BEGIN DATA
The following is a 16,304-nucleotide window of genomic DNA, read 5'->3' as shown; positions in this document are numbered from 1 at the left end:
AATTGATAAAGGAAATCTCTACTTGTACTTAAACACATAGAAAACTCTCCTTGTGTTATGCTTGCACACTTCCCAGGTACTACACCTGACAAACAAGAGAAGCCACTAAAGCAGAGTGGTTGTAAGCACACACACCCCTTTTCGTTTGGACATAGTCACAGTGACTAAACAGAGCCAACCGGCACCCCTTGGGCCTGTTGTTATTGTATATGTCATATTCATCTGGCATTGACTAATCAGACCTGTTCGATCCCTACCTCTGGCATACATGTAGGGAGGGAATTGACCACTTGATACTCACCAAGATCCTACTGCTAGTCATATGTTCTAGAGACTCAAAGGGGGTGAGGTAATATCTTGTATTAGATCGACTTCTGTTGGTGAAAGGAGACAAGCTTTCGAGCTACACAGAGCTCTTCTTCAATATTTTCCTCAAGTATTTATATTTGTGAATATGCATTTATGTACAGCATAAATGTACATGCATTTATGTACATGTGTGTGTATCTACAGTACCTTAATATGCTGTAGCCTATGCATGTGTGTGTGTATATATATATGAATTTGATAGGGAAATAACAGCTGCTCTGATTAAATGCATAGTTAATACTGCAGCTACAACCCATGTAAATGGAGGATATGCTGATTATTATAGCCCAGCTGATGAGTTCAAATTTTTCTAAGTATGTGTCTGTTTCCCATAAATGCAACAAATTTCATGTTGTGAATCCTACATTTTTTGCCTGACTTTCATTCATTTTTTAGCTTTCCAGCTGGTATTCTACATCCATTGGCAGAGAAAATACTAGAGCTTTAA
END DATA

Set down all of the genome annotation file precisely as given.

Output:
The following is a 16,304-nucleotide window of genomic DNA, read 5'->3' as shown; positions in this document are numbered from 1 at the left end:
AATTGATAAAGGAAATCTCTACTTGTACTTAAACACATAGAAAACTCTCCTTGTGTTATGCTTGCACACTTCCCAGGTACTACACCTGACAAACAAGAGAAGCCACTAAAGCAGAGTGGTTGTAAGCACACACACCCCTTTTCGTTTGGACATAGTCACAGTGACTAAACAGAGCCAACCGGCACCCCTTGGGCCTGTTGTTATTGTATATGTCATATTCATCTGGCATTGACTAATCAGACCTGTTCGATCCCTACCTCTGGCATACATGTAGGGAGGGAATTGACCACTTGATACTCACCAAGATCCTACTGCTAGTCATATGTTCTAGAGACTCAAAGGGGGTGAGGTAATATCTTGTATTAGATCGACTTCTGTTGGTGAAAGGAGACAAGCTTTCGAGCTACACAGAGCTCTTCTTCAATATTTTCCTCAAGTATTTATATTTGTGAATATGCATTTATGTACAGCATAAATGTACATGCATTTATGTACATGTGTGTGTATCTACAGTACCTTAATATGCTGTAGCCTATGCATGTGTGTGTGTATATATATATGAATTTGATAGGGAAATAACAGCTGCTCTGATTAAATGCATAGTTAATACTGCAGCTACAACCCATGTAAATGGAGGATATGCTGATTATTATAGCCCAGCTGATGAGTTCAAATTTTTCTAAGTATGTGTCTGTTTCCCATAAATGCAACAAATTTCATGTTGTGAATCCTACATTTTTTGCCTGACTTTCATTCATTTTTTAGCTTTCCAGCTGGTATTCTACATCCATTGGCAGAGAAAATACTAGAGCTTTAA